Referring now to FIG. 15, an embodiment of an underlayment panel, shown generally at 500, includes an interlocking edge 502. The interlocking edge 502 of the panel 500 includes a dovetail recess 504 that is defined by dovetail projections 506 and hook portions 507 spaced on either side and an abutting panel edge 508. An upper surface or top side 510 of the panel 500 includes a plurality of spaced-apart projections 512 that define drainage channels 514 to facilitate the flow of water across the panel 500. The bottom side (not shown) of panel 500 may be similarly configured, if desired. Alternatively, the bottom side may include only drainage channels (not shown). Though shown as square projections having rounded corners and straight sides, the projections 512 may be any suitable geometric shape desired. The panel 500 further includes projections 516 disposed along the interlocking edge 502 that space abutting panels apart. The projections 516 may provided in any suitable number and position along the perimeter of the panel 500, as desired. When the panel 500 is connected to similar panels to form an underlayment layer and the assembled panels are spaced apart, a drainage space or passage is formed to permit water runoff to exit the topside 510 of the panel 500 and migrate to a subsurface support layer (not shown). The projections 516 may also act as crush ribs or discrete deflection points that permit relative movement of abutting panels in response to thermal conditions or load-applied deflections.

Referring now to FIG. 16, there is illustrated another embodiment of an underlayment panel, shown generally at 600. The underlayment panel 600 is similar to panel 500, described above, and includes similar features, such as an interlocking edge 602 having a dovetail recess 604 defined by dovetail projections 606 (only one is shown) and hook portions 607. The panel 600 further includes abutting edges 608 (one shown). An upper or top surface 610 of panel 600 includes projections 612 that provide support for paving elements (not shown). The spaced-apart projections 612 define top side drainage channels 614 that provide for water flow. The top side drainage channels 614 are in fluid communication with a plurality of drain holes 618 that are sufficiently sized and spaced across the top surface 610 to facilitate water drainage to the substrate layer below. The drain holes 618 may be in fluid communication with the bottom side (not shown) that includes any of the bottom side embodiments described herein. The interlocking edge 602 of the panel 600 includes at least one projection 616, and preferably a plurality of projections 616. The projections 616 may be positioned on the dovetail projection, the dovetail recess 604, the hook portion 607, and the abutting edge 608 (not shown) if desired.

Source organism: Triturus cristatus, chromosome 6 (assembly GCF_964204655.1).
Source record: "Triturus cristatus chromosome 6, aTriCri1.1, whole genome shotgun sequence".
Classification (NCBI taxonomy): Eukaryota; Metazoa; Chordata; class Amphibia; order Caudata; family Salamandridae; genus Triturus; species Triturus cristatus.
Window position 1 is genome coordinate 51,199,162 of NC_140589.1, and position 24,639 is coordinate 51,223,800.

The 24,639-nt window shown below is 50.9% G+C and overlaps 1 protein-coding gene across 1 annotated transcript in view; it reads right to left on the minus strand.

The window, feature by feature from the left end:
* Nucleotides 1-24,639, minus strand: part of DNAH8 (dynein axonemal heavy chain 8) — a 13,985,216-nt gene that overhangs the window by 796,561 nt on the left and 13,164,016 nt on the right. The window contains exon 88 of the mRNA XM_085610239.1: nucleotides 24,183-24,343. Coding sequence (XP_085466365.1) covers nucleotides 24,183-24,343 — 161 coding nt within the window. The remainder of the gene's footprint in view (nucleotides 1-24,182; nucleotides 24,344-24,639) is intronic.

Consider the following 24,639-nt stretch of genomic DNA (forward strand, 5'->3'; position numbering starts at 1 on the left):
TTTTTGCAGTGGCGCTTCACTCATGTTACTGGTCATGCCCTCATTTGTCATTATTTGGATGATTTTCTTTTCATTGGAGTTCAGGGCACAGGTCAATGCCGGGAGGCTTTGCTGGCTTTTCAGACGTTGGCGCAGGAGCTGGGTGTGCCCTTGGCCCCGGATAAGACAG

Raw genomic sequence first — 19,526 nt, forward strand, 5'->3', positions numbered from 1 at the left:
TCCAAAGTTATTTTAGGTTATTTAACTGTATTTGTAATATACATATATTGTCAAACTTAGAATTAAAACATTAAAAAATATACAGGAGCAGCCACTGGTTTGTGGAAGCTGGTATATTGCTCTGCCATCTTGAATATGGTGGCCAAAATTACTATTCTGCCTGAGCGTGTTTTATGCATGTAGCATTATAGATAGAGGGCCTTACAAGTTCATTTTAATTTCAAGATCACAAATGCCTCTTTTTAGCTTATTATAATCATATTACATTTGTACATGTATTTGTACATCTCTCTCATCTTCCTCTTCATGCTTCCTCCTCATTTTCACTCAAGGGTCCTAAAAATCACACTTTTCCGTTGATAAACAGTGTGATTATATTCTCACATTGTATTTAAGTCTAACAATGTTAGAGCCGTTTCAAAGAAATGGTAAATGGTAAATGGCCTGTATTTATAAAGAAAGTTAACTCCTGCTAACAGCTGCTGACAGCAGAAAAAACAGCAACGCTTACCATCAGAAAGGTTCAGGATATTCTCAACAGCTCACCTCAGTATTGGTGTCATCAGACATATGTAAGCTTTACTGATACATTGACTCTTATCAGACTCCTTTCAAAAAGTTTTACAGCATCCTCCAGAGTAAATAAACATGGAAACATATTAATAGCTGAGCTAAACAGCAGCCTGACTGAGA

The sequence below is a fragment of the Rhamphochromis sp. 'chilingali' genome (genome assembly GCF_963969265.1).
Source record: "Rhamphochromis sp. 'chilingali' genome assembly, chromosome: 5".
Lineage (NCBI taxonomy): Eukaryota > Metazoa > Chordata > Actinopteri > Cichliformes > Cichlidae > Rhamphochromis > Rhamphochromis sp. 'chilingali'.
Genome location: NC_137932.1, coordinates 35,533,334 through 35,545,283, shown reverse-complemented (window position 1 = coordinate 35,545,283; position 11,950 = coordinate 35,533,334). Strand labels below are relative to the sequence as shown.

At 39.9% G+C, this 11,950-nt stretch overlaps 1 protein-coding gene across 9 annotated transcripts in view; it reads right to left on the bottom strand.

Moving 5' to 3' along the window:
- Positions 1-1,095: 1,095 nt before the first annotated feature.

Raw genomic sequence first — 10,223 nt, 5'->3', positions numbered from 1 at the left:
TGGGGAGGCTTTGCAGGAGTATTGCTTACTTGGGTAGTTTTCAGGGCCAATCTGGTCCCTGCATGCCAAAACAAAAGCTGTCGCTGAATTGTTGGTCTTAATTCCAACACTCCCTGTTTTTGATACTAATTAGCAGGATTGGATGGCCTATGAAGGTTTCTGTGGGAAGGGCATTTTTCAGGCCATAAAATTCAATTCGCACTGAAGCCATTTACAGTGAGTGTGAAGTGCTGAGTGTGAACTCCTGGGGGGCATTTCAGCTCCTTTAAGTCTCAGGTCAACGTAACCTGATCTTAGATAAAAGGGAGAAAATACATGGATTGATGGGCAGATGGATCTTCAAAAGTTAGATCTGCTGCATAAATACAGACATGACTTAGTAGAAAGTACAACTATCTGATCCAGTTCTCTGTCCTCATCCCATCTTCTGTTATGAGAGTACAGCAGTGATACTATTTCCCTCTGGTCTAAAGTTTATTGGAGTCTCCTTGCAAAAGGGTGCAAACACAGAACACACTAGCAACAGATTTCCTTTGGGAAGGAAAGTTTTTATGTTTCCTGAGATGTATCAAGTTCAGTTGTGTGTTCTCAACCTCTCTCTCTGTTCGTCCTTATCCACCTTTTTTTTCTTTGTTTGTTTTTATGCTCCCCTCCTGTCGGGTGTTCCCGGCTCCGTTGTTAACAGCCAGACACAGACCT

Referring again to FIG. 17, the bottom side 736 includes a lower support surface 770 defined by a plurality of downwardly extending projections 772 and a plurality downwardly extending edge projections 774. The plurality of projections 772 and edge projections 774 of the panel 730 cooperate to define drainage channels 776 to facilitate water flow beneath the panel. The edge projections 774 cooperate to form a funnel edge 778 at the end of the drainage channel 776. These funnel edges 778 may be aligned with similar funnel edges 778 on adjacent panels and provide a greater degree of installation tolerance between mating panel edges to create a continuous channel 776 for water drainage. The bottom projections 772 and edge projections 774 may be, for example, larger in surface area than top projections, such as the top side projections 512 shown in FIG. 15, and shallower, or protrude to a lesser extent, though other relationships may be used.

The principle and mode of operation of this invention have been explained and illustrated in its preferred embodiment. However, it must be understood that this invention may be practiced otherwise than as specifically explained and illustrated without departing from its spirit or scope.